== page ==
On the other hand I agree with j.i.m. that to have the certainty that a drug actually works, opens a good, positive perspective to him.

  • Kate

    I know this isn’t the right place to ask, but… I saw on House of Whining that you might be interviewing Jennifer Morrison, if you haven’t already. I’m not a member of the board. Any other way to reach you with questions? Thanks!

  • JL

    (I know everyone’s now concentrating on the Jennifer Morrison interview but…)

    I was pondering this idea that House has, for the first time, chosen pain-and-brilliance over comfort-without-brilliance. I’m intrigued to see how his seeming acceptance of his situation might finally allow him to deal with life more successfully.

    It struck me that in my previous comment (#69), this is similar to what I was describing in terms of ‘choosing’ a relationship, accepting your partner’s flaws.

    I have been saying for ages that, while I believe Cuddy loves House, she doesn’t want a relationship with him. She’s still holding out for Prince Charming who will whisk her away to a white picket fence happily-ever-after. And she’s miserable because he hasn’t turned up yet.

    I’ve pondered whether anything could ever lead her to actually want a relationship with House, given how dreadful he is.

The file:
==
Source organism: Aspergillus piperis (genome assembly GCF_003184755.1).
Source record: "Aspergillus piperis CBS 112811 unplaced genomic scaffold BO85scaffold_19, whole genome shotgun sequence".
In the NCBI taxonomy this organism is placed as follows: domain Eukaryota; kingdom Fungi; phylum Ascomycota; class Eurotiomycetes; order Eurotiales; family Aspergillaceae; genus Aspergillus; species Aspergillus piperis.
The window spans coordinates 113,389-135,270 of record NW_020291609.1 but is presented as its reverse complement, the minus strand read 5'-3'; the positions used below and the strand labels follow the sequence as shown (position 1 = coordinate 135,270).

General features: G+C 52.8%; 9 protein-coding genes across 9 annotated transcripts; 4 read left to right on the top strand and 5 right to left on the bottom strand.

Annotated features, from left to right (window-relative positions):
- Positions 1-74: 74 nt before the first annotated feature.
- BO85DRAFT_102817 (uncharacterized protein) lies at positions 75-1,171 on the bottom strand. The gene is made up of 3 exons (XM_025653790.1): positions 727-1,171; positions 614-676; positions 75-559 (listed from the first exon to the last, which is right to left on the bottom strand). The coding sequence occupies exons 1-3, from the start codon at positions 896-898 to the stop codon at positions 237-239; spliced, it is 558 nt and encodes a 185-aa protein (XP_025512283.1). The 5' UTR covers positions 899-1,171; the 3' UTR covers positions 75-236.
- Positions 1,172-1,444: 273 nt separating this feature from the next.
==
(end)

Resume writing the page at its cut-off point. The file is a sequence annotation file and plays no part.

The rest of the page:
I could really envisage a parallel situation unfolding (over a series or 2, not just an episode), in which Cuddy finally has a relationship with Methadone Man (ahem), who has good manners and is generally nice…

    … and that getting what’s she’s always wanted is what ultimately could make her realise that a not-painful-but-no-spark relationship may not be what she *really* wants after all. She may actually need a painful-but-brilliant relationship with House, which can only work when you actually choose it for yourself.

    Having seen House in a romantic relationship with someone other than Cuddy, I would really like the balance of seeing Cuddy in a relationship with someone other than House.

    I also like the idea of seeing House’s reaction to Cuddy dating Methadone Man. Rather than reprising the House-Stacy-Mark storyline, in which House fought for Stacy until she chose him, at which point he decided that she was better off with the nice guy, I could see House fighting, then accepting Cuddy wanting a pain-free relationship – and Cuddy then choosing pain-with-House after all.

    (Anyway, I found it interesting to play out the parallels in my head, as ‘life beyond Series 5’…)

  • JL, Congratulations to you and your family on being blessed with a beautiful newborn baby.

    Your entire post was brilliant. House and Cuddy are such intellects but in their private lives they seem to be able to learn only by doing, like most of us. Thus, I would also welcome a serious relationship for Cuddy so she can comparison shop. Plus, it would be more realistic given the facts; she is attractive, aggressive and she likes sex.

  • JL

    (Thanks for the nice wishes, j.i.m. and Barbara!)

  • LadyDyna

    Barbara–as usual, I LOVED your review & analysis (the Softer Side). I also love all the wonderful, insightful comments. Everyone seems to have loved Softer Side, but I felt like this episode was a bit of a cheat. Can House change? Grow? Begin to find a little pain relief, personal peace & happiness? This episode, as so many others in Season 5, says ‘NO!’